Let’s be quite clear. Without the commitment, tenacity and collective action of the Hillsborough Families Support Group, the cover-up with the boss’s state machine at its very heart would have remained hidden from view. The Group’s unstinting dedication and commitment is an admirable example of collective action in defiance of the ruling class and all their agents.

Again, for the avoidance of doubt, let’s be clear about how all-encompassing the collaboration was. Clearly the Police are now seen as the central villains having totally mishandled on the day and then consciously set about rewriting history to portray victims as having caused their own suffering. More needs to be said about the role of the police but it’s also necessary to see how so many other agencies played their role and were able to sustain the lies and deceit throughout the 2 previous state-led enquiries – the first by the Judge Taylor and the second initiated by the Labour Home Secretary, Jack Straw.

Let’s start with Sheffield Council, then a bastion of the Labour left. That Council allowed the match to be arranged despite knowing that the stadium had failed the tests necessary for a Safety Certificate to be issued. How sickening to see the then leader of the Council, Clive Betts, crawling from under his present stone in the House of Commons to hypocritically echo the disgust following the unveiling of the cover-up. We have already, mentioned the Sun, the flagship of the Murdoch press, whose editor Kelvin McKenzie held to his sickening lies right up to the release of the Enquiry report. We now learn that the local Tory M.P., Irvine Patnick, played a pivotal role in building the propaganda machine, being involved from the earliest days when he gave an interview to a local press agency (Sheffield Star, 14th September) which helped feed the Sun’s lies. It is clear that the frame-up also included the Coroner, Stefan Popper, who pushed through the verdicts of accidental death and refused to take any evidence dealing with events after 3:15 on the day. That piece of trickery flew in the face of numerous eye witness accounts and many of the original unedited police statements which were clear that many of those who died were still alive at 3:15. Tragically, the chances of saving or reviving them collapsed with the Police and Ambulance Service totally failing to provide an adequate response.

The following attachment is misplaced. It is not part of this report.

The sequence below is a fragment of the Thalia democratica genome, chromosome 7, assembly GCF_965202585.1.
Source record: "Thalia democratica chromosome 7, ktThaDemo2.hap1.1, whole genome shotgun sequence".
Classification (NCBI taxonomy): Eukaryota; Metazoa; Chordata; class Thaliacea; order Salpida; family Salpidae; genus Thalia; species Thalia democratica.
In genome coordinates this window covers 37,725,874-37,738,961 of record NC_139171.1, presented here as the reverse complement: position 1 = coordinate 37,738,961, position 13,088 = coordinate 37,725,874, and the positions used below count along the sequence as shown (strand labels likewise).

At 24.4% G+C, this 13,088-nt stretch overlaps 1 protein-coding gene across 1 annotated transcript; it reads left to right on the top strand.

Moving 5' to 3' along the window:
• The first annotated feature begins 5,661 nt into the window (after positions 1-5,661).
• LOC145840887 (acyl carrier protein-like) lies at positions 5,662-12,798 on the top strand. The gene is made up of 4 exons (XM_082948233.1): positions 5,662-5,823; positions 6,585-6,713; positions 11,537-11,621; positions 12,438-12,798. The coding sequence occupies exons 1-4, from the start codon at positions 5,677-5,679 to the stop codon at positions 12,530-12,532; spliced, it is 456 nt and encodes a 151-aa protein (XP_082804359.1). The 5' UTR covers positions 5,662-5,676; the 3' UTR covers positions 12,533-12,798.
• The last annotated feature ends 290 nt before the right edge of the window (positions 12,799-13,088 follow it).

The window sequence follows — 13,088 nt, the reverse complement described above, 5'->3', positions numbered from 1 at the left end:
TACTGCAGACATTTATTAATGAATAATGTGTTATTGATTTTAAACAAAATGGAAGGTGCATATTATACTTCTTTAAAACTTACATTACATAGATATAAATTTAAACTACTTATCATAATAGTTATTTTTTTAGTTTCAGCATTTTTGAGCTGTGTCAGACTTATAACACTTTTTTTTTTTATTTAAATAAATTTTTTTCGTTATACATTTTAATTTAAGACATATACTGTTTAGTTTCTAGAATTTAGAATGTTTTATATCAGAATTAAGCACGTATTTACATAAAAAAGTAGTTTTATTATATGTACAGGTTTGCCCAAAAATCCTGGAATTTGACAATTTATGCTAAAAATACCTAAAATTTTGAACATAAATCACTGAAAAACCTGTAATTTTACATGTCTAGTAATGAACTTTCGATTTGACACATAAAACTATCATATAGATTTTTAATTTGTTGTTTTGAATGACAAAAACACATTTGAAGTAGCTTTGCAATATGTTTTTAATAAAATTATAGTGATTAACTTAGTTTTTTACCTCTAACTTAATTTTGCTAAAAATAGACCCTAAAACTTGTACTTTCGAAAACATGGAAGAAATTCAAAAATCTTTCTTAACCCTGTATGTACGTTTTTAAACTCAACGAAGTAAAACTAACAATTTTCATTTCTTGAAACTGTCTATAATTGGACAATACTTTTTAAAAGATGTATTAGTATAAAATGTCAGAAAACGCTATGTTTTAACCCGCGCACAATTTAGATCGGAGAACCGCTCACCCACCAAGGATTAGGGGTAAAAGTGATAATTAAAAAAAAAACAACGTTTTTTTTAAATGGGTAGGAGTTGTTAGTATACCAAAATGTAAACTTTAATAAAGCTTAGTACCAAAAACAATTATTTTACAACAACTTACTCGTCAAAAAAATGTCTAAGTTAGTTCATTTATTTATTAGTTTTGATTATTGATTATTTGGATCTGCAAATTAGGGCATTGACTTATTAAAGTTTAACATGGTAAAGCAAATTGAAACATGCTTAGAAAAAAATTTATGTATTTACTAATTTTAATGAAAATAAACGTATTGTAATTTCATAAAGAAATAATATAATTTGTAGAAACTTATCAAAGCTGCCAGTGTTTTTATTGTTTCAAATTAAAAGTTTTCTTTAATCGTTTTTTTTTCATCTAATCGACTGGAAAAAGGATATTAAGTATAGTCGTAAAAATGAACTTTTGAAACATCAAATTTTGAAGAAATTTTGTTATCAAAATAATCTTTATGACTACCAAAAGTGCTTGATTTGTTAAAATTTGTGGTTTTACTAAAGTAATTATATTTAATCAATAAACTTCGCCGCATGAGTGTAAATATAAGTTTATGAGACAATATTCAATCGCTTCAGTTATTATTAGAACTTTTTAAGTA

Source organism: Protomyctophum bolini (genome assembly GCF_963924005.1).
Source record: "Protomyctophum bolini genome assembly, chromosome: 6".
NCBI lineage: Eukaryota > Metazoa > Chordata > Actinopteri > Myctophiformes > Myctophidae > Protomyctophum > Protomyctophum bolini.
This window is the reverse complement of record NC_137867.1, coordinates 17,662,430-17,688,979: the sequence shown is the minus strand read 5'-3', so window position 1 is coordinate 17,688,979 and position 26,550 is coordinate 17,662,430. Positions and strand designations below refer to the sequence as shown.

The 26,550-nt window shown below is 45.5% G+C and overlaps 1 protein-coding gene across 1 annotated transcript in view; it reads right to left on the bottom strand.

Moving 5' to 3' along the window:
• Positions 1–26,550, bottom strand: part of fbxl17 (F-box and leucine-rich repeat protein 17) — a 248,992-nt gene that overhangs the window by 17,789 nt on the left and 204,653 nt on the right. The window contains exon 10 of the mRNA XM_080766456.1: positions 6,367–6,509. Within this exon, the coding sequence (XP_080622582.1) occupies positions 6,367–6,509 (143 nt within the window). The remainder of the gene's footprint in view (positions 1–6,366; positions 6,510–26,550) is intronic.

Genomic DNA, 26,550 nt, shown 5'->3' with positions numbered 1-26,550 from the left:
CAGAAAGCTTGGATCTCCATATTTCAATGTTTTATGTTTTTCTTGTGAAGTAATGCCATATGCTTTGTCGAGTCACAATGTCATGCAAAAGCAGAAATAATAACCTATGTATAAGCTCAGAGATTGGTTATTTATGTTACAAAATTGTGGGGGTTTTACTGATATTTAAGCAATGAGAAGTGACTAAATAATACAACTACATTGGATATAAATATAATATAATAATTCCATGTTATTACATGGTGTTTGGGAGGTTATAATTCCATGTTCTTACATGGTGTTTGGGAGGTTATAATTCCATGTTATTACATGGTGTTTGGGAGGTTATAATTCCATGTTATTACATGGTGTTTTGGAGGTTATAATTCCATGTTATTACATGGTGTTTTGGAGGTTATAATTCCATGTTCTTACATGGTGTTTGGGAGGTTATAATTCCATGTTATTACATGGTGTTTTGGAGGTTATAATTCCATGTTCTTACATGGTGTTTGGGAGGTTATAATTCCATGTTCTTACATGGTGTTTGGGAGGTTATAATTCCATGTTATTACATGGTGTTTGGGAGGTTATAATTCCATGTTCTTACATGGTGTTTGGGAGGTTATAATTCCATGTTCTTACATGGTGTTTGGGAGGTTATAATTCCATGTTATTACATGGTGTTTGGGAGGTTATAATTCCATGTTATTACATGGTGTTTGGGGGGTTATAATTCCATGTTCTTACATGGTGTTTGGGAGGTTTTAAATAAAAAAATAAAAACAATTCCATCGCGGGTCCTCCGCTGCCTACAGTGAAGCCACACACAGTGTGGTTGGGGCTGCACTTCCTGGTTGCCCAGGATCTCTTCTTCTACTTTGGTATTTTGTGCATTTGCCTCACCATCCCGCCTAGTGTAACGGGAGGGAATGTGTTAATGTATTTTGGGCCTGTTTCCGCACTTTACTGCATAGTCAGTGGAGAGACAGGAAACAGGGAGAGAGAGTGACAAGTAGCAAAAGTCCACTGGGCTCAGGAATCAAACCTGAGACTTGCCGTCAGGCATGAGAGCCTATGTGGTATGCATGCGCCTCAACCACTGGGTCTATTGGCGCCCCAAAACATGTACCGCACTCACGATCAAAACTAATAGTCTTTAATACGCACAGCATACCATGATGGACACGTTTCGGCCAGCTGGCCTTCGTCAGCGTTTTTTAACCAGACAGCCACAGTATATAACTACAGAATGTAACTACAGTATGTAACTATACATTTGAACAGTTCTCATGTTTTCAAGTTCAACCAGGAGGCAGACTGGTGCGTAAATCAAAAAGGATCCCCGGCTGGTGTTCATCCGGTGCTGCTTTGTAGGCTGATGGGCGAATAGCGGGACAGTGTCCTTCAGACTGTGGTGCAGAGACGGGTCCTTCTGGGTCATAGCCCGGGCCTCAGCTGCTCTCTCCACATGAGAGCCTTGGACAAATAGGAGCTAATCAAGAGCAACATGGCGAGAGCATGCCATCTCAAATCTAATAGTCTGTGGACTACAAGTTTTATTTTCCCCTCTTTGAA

It is clear from the Enquiry that South Yorkshire Police stood at the centre of the conspiracy of deception – “The Worst Cover-Up in History” is how the “Sheffield Star” newspaper headlined it on 14th September quoting the lawyer, Michael Mansfield.